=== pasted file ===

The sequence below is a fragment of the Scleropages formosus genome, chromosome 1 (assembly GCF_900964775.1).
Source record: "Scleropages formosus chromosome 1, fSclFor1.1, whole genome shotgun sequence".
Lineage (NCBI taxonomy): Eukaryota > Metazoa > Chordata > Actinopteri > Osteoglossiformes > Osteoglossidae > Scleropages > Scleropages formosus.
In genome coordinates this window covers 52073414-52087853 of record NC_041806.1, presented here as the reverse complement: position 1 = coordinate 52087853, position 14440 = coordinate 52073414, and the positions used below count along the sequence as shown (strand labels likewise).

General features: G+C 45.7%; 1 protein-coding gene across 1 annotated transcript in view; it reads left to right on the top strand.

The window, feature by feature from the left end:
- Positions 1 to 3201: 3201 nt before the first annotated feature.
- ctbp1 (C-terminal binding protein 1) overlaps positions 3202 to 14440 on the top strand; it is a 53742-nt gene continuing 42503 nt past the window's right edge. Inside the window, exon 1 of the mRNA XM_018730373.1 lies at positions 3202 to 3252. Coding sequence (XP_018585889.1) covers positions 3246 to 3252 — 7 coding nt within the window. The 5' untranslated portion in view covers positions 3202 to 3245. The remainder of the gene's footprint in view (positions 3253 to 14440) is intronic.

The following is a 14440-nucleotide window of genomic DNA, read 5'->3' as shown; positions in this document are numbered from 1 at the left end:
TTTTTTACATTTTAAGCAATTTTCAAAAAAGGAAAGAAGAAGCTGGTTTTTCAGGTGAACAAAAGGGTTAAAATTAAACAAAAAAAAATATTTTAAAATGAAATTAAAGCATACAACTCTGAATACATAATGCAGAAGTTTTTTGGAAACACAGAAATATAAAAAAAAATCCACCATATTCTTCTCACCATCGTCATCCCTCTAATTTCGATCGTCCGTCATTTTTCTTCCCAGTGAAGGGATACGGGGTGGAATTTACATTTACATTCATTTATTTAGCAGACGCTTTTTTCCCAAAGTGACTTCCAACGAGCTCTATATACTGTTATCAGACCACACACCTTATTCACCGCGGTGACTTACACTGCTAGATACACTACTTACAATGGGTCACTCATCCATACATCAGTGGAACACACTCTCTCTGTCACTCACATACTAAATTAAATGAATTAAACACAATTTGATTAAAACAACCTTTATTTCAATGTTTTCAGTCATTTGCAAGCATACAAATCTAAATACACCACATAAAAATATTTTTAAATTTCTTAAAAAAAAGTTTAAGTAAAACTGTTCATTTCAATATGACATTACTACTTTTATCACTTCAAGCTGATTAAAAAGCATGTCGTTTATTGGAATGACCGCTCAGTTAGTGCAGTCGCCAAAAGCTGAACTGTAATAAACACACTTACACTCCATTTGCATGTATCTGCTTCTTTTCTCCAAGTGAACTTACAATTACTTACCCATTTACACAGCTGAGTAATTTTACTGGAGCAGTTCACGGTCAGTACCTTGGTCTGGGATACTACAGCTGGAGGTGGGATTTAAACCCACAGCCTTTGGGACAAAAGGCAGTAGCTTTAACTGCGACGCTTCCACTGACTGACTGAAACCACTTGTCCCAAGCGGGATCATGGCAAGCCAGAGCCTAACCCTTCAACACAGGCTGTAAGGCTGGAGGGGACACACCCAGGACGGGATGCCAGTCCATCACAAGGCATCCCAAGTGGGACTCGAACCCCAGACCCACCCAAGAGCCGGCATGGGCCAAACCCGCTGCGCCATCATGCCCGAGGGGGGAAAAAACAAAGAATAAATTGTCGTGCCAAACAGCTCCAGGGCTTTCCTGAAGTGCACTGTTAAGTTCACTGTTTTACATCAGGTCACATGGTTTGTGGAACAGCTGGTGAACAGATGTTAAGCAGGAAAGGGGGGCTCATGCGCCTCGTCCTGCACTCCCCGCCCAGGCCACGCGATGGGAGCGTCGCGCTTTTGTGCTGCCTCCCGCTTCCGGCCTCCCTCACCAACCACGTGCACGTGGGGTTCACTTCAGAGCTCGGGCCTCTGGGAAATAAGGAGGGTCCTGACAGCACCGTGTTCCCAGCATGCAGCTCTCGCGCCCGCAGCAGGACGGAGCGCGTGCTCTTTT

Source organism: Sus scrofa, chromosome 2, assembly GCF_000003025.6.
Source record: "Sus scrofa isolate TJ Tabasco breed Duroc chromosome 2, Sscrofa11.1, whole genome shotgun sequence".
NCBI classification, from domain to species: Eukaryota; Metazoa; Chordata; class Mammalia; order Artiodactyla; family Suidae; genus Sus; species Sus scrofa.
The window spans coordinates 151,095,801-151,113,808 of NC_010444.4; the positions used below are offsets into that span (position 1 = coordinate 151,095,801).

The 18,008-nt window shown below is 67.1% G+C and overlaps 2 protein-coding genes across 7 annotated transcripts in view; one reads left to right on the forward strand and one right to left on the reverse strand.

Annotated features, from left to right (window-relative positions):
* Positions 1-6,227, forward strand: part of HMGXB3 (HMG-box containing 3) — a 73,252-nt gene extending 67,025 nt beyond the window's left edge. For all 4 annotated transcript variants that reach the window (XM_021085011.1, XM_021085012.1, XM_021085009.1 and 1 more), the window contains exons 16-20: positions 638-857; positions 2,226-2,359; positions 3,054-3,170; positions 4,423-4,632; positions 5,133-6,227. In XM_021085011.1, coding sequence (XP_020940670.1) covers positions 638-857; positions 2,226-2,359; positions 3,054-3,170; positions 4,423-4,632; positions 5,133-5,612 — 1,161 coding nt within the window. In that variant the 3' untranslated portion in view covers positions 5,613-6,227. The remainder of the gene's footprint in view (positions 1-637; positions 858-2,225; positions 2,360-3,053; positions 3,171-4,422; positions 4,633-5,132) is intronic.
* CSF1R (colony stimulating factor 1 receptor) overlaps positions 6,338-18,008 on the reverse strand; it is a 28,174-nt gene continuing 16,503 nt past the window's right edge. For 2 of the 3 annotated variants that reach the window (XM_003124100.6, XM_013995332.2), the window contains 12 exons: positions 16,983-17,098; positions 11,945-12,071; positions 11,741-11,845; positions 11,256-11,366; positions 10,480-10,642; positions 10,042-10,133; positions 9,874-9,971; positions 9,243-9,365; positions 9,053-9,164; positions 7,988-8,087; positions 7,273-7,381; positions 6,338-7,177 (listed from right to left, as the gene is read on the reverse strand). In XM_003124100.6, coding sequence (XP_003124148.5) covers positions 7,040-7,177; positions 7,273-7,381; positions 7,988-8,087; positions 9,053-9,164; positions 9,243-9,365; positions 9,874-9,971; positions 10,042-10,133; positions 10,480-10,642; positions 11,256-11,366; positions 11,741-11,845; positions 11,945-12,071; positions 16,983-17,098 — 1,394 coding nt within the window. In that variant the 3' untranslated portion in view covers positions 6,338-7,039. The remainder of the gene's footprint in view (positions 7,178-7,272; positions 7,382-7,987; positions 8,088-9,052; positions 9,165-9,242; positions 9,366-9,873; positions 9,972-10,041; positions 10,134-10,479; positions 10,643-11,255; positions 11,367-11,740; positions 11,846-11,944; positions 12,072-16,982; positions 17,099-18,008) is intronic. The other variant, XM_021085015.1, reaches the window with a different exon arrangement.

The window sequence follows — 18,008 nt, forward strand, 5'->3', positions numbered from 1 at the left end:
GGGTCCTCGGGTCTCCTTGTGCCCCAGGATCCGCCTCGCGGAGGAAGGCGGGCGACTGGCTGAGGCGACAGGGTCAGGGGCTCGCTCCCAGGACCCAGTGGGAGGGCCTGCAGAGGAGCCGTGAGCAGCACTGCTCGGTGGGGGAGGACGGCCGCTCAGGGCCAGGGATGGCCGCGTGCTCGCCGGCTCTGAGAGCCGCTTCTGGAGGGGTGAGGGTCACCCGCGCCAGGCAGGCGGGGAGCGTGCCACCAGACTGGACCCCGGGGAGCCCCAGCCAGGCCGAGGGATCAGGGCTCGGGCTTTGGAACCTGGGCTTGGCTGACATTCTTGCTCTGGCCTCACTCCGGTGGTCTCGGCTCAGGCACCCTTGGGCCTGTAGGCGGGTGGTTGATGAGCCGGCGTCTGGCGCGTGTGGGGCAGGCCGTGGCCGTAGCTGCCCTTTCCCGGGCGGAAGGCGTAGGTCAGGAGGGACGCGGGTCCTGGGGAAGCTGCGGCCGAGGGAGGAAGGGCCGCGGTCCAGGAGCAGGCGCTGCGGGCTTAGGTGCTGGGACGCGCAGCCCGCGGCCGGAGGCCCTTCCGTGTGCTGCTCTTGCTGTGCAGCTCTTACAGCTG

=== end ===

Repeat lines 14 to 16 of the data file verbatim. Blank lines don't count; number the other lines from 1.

The window spans coordinates 151,095,801-151,113,808 of NC_010444.4; the positions used below are offsets into that span (position 1 = coordinate 151,095,801).

The 18,008-nt window shown below is 67.1% G+C and overlaps 2 protein-coding genes across 7 annotated transcripts in view; one reads left to right on the forward strand and one right to left on the reverse strand.

Annotated features, from left to right (window-relative positions):